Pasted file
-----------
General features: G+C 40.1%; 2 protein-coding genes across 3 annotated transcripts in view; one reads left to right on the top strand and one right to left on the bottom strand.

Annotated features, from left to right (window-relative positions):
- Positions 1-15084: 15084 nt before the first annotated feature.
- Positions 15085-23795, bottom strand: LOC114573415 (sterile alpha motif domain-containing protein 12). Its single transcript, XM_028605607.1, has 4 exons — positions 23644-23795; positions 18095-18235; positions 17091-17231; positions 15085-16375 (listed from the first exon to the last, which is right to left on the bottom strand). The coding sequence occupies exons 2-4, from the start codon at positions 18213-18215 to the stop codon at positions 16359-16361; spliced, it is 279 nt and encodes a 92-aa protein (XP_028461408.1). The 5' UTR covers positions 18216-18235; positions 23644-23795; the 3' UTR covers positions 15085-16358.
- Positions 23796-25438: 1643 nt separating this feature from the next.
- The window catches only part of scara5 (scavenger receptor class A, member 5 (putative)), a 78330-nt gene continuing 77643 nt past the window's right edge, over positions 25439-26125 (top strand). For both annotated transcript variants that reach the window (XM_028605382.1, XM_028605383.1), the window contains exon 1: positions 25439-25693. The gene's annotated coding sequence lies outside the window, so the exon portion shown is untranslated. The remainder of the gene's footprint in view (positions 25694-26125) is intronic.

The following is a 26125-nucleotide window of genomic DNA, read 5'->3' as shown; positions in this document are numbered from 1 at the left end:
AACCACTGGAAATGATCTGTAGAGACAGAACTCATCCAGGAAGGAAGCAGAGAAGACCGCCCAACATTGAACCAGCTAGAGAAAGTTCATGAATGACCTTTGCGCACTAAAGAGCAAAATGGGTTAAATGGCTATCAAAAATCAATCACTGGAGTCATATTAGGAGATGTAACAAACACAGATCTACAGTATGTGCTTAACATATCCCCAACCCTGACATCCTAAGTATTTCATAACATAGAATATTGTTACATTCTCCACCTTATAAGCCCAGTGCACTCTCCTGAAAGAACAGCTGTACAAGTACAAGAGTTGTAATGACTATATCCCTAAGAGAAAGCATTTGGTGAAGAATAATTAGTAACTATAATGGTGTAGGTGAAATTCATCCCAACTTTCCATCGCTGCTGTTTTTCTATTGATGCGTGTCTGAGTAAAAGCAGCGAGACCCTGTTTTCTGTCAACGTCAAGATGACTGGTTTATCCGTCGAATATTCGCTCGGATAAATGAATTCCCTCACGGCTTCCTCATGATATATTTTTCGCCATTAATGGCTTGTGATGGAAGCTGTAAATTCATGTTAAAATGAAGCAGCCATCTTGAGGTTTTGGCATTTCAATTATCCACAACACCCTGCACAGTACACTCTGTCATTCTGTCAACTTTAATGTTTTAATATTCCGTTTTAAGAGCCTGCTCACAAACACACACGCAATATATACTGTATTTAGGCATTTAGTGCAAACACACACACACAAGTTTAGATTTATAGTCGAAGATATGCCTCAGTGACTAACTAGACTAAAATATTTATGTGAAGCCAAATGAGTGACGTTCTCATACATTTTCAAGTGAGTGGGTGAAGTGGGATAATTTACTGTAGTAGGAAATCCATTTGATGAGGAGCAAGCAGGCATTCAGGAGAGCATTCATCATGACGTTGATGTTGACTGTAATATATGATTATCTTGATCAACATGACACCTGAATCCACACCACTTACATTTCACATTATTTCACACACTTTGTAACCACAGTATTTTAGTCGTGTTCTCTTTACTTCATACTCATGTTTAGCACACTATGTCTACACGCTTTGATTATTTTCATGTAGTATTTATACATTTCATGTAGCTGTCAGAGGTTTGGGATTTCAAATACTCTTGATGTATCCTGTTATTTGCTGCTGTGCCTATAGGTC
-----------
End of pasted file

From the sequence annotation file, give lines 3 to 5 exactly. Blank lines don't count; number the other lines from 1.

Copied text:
- Positions 1-15084: 15084 nt before the first annotated feature.
- Positions 15085-23795, bottom strand: LOC114573415 (sterile alpha motif domain-containing protein 12). Its single transcript, XM_028605607.1, has 4 exons — positions 23644-23795; positions 18095-18235; positions 17091-17231; positions 15085-16375 (listed from the first exon to the last, which is right to left on the bottom strand). The coding sequence occupies exons 2-4, from the start codon at positions 18213-18215 to the stop codon at positions 16359-16361; spliced, it is 279 nt and encodes a 92-aa protein (XP_028461408.1). The 5' UTR covers positions 18216-18235; positions 23644-23795; the 3' UTR covers positions 15085-16358.
- Positions 23796-25438: 1643 nt separating this feature from the next.